If you have three hours to spare, go and see Les Mis. It won’t expand your understanding of pre-revolutionary France, but it does say a lot about some of the toxic vacuity the modern left’s favourite nostrums
If you want to see why Obama is President of the United States go see Les Mis the movie. I saw it on the stage in the 1980s when, to my surprise, I found without any hesitation that the supposed great villain, Inspector Javert, is the hero. There he is, upholding the law against cutthroats, thieves and revolutionaries, while the forces of disorder attempt to tear down what little civilisation there is.
I wouldn’t have mentioned it, since I thought it was a pretty straightforward example of leftist propaganda, except that my wife, who is pretty reliable on such things, took it all in, just as she was meant to. Even then I wouldn’t have mentioned it except for a review by John Boot at PJ Media, where the opinions ought to be as reliable as my wife’s, but instead we find something altogether different.
Maybe I should have lightened up and just listened to the music and watched the spectacle, but what was unmistakable to me is just how wrong the morality is, which totally spoils the rest. Boot describes the film as an “epic, two hour and 40 minute story about freedom, love, sin, redemption, justice, poverty and revolution.” To me it is a two hour and 40 minute indulgence in the worst kind of socialist idiocies. Some nice tunes, great cinematography, lovely acting — but such a repulsive, moronic story.
I know it’s all in the novel. But even so, how anyone with a conservative disposition can watch this parade of inanities without gagging I do not know.
I do not doubt that justice was by our standards pretty harsh back then. We are so much more “enlightened” today, given how light-handed our justice system has become, and the story lets us pat ourselves on the back for how much more tolerant we are of theft, given how much richer we have become. But right from the start it is hard going to see Jean Valjean as a pillar of society. The only person willing to give Valjean a hand ends up robbed of his silverware. That the Bishop, improbably to the maximum extent on which an improbable plot twist can turn, then tells the police that he had given him the silver and also hands over the candlesticks, which Valjean had supposedly forgotten, is so stupid a premise that it is plain insulting to have to endure the rest. But let that go.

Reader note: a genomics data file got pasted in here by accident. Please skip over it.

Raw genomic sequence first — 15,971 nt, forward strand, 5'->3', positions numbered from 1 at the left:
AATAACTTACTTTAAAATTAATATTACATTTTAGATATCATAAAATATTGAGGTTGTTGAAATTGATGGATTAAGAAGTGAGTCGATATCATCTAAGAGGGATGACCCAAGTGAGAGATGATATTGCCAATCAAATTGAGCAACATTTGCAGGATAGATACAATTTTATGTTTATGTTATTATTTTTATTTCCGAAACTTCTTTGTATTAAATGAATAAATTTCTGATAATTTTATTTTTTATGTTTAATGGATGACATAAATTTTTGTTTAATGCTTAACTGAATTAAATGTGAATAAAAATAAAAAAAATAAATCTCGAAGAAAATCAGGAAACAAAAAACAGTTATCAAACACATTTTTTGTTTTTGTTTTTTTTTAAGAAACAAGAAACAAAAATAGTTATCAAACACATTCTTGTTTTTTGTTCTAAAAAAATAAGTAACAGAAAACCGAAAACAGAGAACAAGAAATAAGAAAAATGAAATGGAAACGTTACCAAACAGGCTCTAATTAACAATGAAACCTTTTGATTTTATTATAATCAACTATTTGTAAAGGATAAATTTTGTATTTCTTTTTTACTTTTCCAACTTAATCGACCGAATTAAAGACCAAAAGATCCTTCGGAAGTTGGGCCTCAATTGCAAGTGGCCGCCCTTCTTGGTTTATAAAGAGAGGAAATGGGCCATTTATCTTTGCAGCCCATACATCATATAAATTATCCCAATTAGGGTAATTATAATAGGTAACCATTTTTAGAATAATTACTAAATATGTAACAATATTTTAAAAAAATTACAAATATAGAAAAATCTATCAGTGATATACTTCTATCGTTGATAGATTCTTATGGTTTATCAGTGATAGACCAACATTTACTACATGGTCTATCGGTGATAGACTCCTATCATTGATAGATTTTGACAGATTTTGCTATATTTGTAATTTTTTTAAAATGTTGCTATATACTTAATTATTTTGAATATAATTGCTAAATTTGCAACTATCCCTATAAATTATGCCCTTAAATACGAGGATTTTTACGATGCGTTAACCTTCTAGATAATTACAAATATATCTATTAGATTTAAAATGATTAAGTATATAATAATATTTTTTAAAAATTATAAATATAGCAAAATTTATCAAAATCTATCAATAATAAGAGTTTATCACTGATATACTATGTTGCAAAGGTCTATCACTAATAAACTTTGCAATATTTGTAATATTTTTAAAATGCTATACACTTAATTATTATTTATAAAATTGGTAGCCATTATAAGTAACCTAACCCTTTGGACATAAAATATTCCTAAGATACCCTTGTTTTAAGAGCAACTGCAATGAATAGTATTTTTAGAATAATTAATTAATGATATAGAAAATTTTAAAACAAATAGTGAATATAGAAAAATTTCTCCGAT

Paris was filled with prostitutes with young children to support, so why Fantine and Cosette are singled out by Jean Valjean is a mystery that never seems remotely probable. The landlord and his wife, on the other hand, are out-and-out thieves, if not worse. But Sacha Baron Cohen and his on-screen wife, Helena Bonham Carter, are presented as no more than a pair of rogues. They are plot devices that do not work for me, but I have endured worse and enjoyed the film.
What does get to me are the revolutionary scenes at the end. They are hard to bear for their sheer idiocy, with the young revolutionaries portrayed in all their romantic stupidity. That anyone can watch and worry over the fate of such barbarous fools taking up arms against the state and not see in them the great tradition of all such revolutions is quite a wonder in itself. That audiences around the world have taken to this story and give their wholehearted support to the revolutionaries at the barricades only demonstrates how lost as a culture we may be. Our value system is shot to pieces. Our instincts are completely wrong. Think Lenin. Think Mao. Think Castro. Why we should have an ounce of sympathy for these people and those like them eludes me.
The absence of a sense of history and any notion of the realities of early nineteenth century poverty turns the plot into an anachronistic tale of inverted injustice. The assumption that infuses the plot is that there was some means, some unspecified mechanism, that could have lifted living standards, given everyone more to eat, better places to live and less hunger, if only the right people had been in charge. It is the social system that is at fault and we are to sympathise with those who wished to overturn the system . . . and do what?
Thomas Sowell has a few Christmas reflections, one of which is this which seems to capture my own mood in watching this film:
“The more I study the history of intellectuals, the more they seem like a wrecking crew, dismantling civilization bit by bit — replacing what works with what sounds good.”
Les Mis is a homage to the wrecking crews. Do see it, since it will likely be the picture of the year. It is a spectacle and important as a cultural artifact. But weepie though it is supposed to be, if you are like me, you’ll be able to leave your handkerchief at home.
Steve Kates’ most recent book is Free Market Economics: An Introduction for the General Reader